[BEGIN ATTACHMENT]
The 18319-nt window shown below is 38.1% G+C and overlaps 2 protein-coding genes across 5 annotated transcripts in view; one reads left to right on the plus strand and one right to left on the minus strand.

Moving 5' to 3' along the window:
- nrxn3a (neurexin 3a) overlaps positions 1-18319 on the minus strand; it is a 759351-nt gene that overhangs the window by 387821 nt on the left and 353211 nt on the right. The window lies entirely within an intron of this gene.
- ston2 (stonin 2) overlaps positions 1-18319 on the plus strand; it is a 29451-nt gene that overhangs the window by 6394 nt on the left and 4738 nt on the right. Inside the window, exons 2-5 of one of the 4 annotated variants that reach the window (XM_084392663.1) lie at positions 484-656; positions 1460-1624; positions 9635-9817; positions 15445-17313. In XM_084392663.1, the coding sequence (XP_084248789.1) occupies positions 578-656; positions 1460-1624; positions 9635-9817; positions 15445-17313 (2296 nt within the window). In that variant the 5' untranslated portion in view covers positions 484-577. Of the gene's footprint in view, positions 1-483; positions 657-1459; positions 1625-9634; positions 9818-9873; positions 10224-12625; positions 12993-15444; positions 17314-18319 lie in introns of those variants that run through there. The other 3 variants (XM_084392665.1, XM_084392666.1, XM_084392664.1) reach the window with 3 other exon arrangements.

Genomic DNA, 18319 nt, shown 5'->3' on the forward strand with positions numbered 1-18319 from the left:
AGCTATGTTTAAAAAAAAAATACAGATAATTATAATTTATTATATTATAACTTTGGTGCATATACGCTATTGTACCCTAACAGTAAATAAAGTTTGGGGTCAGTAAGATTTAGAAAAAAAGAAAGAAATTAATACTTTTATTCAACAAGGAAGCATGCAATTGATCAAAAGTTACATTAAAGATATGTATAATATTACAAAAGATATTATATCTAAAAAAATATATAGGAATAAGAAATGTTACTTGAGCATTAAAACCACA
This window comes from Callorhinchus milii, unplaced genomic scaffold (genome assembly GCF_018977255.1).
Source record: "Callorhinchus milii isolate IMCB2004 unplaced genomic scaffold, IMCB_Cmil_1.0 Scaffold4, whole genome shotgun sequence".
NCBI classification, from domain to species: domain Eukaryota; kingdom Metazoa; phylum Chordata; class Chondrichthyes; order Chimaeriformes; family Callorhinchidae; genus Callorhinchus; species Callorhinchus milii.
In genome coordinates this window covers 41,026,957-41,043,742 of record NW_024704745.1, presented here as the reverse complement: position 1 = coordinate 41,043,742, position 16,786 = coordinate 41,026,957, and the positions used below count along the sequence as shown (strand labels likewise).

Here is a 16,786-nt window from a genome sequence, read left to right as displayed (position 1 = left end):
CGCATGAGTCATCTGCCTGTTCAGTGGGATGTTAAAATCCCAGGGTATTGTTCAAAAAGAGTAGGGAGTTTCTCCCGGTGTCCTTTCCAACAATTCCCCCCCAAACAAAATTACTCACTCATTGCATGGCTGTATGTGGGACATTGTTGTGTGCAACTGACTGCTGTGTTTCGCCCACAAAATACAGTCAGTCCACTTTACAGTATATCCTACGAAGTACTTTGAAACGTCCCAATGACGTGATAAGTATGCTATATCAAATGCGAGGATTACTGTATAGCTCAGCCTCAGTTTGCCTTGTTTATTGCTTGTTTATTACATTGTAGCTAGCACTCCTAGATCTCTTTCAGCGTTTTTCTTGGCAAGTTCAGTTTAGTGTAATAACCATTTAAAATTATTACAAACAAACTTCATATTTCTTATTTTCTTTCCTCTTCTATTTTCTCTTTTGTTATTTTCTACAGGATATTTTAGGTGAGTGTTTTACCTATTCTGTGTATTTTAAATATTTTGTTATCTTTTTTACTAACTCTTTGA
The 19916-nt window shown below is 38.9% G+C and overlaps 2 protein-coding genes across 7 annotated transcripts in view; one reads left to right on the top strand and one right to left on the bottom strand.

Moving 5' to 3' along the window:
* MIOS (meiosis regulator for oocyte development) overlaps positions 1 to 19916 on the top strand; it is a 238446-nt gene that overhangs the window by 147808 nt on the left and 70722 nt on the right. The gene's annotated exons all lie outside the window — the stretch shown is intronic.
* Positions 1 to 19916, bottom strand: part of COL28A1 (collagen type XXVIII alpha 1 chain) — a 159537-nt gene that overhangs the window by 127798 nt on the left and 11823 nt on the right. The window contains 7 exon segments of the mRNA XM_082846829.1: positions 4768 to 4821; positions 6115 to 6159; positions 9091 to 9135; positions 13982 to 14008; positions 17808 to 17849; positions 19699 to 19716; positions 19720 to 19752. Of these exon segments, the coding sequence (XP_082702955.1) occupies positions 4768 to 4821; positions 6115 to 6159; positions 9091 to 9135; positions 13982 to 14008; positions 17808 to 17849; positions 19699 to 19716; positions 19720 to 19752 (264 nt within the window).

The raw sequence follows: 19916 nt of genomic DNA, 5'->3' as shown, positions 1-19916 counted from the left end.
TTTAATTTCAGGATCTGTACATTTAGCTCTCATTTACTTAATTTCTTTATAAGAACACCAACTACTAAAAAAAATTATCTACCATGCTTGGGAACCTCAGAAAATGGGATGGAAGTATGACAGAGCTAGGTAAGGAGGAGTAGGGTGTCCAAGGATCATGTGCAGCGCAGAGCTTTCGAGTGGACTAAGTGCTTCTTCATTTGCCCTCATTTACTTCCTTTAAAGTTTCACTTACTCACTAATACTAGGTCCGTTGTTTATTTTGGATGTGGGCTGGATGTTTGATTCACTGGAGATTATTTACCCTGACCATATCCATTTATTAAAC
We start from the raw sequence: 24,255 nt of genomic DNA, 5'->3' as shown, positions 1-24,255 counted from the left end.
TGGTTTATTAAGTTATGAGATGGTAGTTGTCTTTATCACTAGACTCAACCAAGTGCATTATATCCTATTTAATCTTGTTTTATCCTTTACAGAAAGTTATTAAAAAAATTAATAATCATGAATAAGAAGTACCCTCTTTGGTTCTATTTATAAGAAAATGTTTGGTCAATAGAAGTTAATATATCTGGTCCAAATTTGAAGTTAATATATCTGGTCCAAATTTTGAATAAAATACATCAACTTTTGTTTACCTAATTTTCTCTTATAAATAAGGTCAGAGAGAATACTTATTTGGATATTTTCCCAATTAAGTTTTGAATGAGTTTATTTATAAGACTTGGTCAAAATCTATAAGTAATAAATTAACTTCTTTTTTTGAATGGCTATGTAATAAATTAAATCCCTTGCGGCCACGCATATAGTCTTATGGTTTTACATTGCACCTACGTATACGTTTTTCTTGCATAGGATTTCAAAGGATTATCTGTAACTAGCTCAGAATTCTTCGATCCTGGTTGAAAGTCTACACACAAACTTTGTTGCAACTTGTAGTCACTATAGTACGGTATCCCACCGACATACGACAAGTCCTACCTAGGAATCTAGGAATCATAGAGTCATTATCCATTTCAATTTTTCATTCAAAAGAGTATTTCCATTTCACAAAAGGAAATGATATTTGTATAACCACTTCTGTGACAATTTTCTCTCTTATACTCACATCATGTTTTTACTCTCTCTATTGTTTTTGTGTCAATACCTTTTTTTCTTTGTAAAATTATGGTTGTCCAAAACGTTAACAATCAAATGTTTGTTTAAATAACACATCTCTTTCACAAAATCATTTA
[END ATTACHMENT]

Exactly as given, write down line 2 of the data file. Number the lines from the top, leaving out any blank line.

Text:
Moving 5' to 3' along the window: